Communists

People stand in a queue outside a restaurant along the popular Yaowarat Road in the Chinatown area of Bangkok, Thailand, on 5 September 2022. (Manan Vatsyayana/AFP)

An imagined China and feeling Chinese in Thailand

Thai academic Sittithep Eaksittipong explains how the Thai rulers of the past used emotion as a political tool to assimilate the Chinese overseas in Thailand. Fast forward to today and the Thai Chinese are more confident of their identity, and feeling Chinese has less to do with developments in China. If anything, the latter is used as a means to chastise the Thai government.
US President Joe Biden gestures to the media as he walks towards Marine One for departure to Rehoboth Beach, Delaware from the South Lawn of the White House in Washington, DC, US, 7 August 2022. (Ken Cedeno/Reuters)

The US's new National Security Strategy: An action plan to defeat China

The US’s recent release of its new National Security Strategy (NSS) represents its vow to outcompete its rivals, especially China, on the international stage. Political commentator Jin Jian Guo says that the ideological tussle between China and the US is becoming a new Cold War and for the NSS to be released during the period of China’s 20th Party Congress, the starter’s pistol has been fired in a strategic competition where there can only be one winner.
This photo taken on 31 August 2022 shows an emblem of the USSR, which was removed from Leninsky Avenue after the collapse of the Soviet Union in 1991, displayed at the Modern History Sculpture Museon park in Moscow. (Alexander Nemenov/AFP)

What China can learn from the missteps of Mikhail Gorbachev

The collapse of the Soviet Union was sudden and shocking, not least for China, with which it once shared a similar ideology. Commentator Zhou Nongjian explores what China can learn from the missteps of the Soviet Union’s last leader Mikhail Gorbachev that ultimately led to the country’s downfall.
Visitors are seen silhouetted against a Chinese Communist Party flag displayed at the Museum of the Communist Party of China in Beijing, China, 3 September 2022. (Florence Lo/Reuters)

China's far-left narratives are leading the country into a dead end

Commentator Lew Mon-hung notes that recent public opinion in China has been advocating a closed-door policy, sharply diverting away from the national policy of reform and opening up taken in 1978. Will China change course and reverse its decades-long process?
A view of Santikhiri village, a KMT Chinese village, in Mae Salong, Chiang Rai, Northern Thailand. (iStock)

From pro-Taipei to pro-Beijing: Are KMT Chinese in Thailand switching their allegiance?

Because of China’s soft power, some Yunnanese Chinese in Northern Thailand — known as KMT Chinese and who are descendants of KMT supporters who left Yunnan and eventually settled in Northern Thailand — have gradually shifted from being pro-Taipei to being pro-Beijing. Out of the 110 private tutoring Yunnanese schools in Northern Thailand for instance, more than 40 have begun to accept Beijing’s support and modelled their school structure in accordance with PRC’s guidance. How many more converts can China's soft power yield?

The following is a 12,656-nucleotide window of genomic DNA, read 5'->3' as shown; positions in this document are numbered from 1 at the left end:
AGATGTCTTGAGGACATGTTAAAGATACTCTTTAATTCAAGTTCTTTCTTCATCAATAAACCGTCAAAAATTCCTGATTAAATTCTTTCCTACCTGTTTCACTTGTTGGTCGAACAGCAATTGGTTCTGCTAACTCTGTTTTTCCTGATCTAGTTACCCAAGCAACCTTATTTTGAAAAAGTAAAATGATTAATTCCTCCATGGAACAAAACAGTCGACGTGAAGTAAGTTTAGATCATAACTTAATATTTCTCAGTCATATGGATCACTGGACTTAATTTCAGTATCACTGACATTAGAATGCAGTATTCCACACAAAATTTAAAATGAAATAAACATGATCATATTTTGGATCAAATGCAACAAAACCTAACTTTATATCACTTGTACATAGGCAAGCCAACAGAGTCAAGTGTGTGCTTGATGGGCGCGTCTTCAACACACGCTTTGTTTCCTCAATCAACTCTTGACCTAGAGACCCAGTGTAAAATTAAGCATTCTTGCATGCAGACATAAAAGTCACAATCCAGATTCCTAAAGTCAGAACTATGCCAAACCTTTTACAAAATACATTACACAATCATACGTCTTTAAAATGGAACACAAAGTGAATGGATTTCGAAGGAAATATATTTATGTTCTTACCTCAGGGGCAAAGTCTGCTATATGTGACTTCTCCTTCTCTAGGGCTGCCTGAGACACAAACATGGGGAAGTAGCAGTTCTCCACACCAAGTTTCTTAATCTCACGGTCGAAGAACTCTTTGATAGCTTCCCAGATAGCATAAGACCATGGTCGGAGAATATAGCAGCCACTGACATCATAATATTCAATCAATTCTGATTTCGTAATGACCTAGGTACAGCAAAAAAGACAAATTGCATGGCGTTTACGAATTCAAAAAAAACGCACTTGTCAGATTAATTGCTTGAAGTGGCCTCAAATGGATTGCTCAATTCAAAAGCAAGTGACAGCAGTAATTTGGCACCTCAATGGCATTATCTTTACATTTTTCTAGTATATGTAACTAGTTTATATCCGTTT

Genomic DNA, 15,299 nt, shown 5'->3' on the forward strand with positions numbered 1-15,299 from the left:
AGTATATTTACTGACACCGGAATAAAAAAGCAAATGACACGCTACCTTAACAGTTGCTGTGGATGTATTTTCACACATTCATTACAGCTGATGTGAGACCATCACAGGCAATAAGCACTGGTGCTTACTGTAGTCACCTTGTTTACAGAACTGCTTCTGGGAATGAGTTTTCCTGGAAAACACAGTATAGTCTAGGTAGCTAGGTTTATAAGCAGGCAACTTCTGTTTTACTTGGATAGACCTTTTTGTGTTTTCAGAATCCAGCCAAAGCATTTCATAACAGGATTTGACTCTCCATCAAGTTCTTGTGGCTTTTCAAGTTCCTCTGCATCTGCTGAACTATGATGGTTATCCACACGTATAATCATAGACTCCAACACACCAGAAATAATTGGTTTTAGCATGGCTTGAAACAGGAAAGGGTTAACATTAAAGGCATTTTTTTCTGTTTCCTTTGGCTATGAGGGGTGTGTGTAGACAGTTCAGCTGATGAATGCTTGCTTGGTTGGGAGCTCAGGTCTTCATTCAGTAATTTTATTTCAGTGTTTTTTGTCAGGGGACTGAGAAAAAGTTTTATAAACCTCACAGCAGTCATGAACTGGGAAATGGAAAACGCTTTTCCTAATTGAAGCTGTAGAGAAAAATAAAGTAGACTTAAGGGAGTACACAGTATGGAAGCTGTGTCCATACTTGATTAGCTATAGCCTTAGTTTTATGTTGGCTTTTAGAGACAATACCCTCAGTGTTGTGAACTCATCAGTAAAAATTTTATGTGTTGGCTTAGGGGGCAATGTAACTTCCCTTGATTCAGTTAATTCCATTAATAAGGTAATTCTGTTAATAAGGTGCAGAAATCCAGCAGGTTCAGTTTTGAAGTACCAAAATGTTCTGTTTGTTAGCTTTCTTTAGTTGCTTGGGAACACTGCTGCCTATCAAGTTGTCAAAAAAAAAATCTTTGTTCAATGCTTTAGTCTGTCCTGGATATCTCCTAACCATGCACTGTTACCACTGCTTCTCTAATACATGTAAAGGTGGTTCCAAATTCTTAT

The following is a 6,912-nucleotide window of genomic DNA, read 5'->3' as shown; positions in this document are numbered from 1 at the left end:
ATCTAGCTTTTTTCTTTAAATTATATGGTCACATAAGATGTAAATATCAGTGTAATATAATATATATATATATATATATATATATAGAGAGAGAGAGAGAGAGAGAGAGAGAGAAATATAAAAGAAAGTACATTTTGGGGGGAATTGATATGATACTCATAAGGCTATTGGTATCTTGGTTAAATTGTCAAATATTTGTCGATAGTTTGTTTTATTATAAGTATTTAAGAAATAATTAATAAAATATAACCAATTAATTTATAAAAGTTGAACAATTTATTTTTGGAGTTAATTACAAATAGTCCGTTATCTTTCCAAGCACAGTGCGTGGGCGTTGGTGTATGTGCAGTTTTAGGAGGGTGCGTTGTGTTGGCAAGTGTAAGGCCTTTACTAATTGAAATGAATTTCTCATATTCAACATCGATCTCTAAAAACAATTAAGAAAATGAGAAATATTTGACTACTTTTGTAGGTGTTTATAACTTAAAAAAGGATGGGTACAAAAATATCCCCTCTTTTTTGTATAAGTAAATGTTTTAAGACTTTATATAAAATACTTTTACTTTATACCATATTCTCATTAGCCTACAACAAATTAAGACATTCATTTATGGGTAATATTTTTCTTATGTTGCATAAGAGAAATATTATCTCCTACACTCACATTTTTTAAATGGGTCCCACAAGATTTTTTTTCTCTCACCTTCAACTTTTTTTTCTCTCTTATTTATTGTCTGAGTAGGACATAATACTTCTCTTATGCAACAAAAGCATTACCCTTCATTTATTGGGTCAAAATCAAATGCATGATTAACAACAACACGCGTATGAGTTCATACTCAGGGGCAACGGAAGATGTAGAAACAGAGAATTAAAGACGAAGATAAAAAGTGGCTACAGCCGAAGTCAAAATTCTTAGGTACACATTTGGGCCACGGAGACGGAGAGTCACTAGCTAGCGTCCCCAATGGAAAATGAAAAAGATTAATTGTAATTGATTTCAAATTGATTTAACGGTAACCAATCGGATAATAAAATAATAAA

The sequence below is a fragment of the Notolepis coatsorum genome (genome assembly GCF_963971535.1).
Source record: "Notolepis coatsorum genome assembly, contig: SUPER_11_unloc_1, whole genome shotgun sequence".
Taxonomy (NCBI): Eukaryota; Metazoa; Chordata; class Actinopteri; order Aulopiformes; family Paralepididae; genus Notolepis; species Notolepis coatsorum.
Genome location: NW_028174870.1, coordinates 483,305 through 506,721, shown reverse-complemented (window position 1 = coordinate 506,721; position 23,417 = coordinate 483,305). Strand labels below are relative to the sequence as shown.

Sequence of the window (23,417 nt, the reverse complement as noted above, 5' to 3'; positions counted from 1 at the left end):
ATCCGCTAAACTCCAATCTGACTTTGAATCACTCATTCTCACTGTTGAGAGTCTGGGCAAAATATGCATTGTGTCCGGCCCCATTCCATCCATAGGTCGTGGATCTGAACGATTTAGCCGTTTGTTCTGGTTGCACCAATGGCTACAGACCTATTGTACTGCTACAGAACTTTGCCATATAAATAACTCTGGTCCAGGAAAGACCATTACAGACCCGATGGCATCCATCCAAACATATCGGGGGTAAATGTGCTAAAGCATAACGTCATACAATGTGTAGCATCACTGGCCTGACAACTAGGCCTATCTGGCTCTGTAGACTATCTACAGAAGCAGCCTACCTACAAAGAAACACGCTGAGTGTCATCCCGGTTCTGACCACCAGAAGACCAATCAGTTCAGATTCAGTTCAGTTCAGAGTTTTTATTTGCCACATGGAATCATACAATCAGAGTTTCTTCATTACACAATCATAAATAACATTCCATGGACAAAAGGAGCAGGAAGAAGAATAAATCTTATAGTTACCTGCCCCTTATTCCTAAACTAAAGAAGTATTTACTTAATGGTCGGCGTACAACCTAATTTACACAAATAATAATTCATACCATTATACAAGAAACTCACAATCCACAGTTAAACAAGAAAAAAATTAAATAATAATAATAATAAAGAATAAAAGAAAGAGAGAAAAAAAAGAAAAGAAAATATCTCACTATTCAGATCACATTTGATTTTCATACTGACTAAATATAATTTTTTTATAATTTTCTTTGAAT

Student activists hold torches and shout slogans during a protest over hike in fuel prices in Kathmandu, Nepal, on 20 June 2022. (Prakash Mathema/AFP)

The US-China contest in Nepal

While the last thing it wants is to be caught up in the crosshairs of US-China competition, Nepal is in the spotlight with the recent passing in the Nepali parliament of the US$500 million MCC-Nepal compact with the US. The US and Nepal have both denied that this grant is tied to the US’s Indo-Pacific strategy, but China is riled up as India watches closely.
Visitors stand near the party emblem at an exhibition on the Chinese Communist Party ahead of its 101st founding anniversary, at the National Museum in Beijing, China, 30 June 2022. (Tingshu Wang/Reuters)

Countdown to 20th Party Congress: Xi Jinping in command as China's party leadership takes shape

With the changes to provincial party committee members complete, the run-up to China’s 20th Party Congress continues. Major questions remain: who will take over from Li Keqiang as premier? And who will make it into the Politburo? Zaobao correspondent Chen Jing tells us more.
A newsagent picks up magazines next to a mural by Italian urban artist Salvatore Benintende aka "TV BOY" depicting a girl painting a peace symbol on an Ukraine's flag, reading "Hope" in Barcelona, Spain, on 30 April 2022. (Pau Barrena/AFP)

Russian academic: Whose ideology will rule an emerging 21st century world?

Amid a changing global order, Russian academic Artyom Lukin analyses the different ideologies of the US, China and Russia and explains why it would be hasty to lump Russia and China in one camp or to dismiss the similarities between the US and Russia. In the end, the ideology that rules the emerging new world may not even be that of any of the three countries.
A man takes a photo of a screen broadcasting Chinese President Xi Jinping delivering his New Year speech, at a restaurant in Beijing, China, on 31 December 2021. (Jade Gao/AFP)

Is Chinese socialism superior?

Although the Chinese Communist Party believes in the great future of socialism, the basic contradictions of socialism that caused the demise of the Soviet Union are yet to be fully resolved in China, says Lance Gore. As a matter of fact, President Xi Jinping’s mantra of “returning to the party’s original mission” is inadvertently resurrecting some of the same problems that bedevilled classic communism.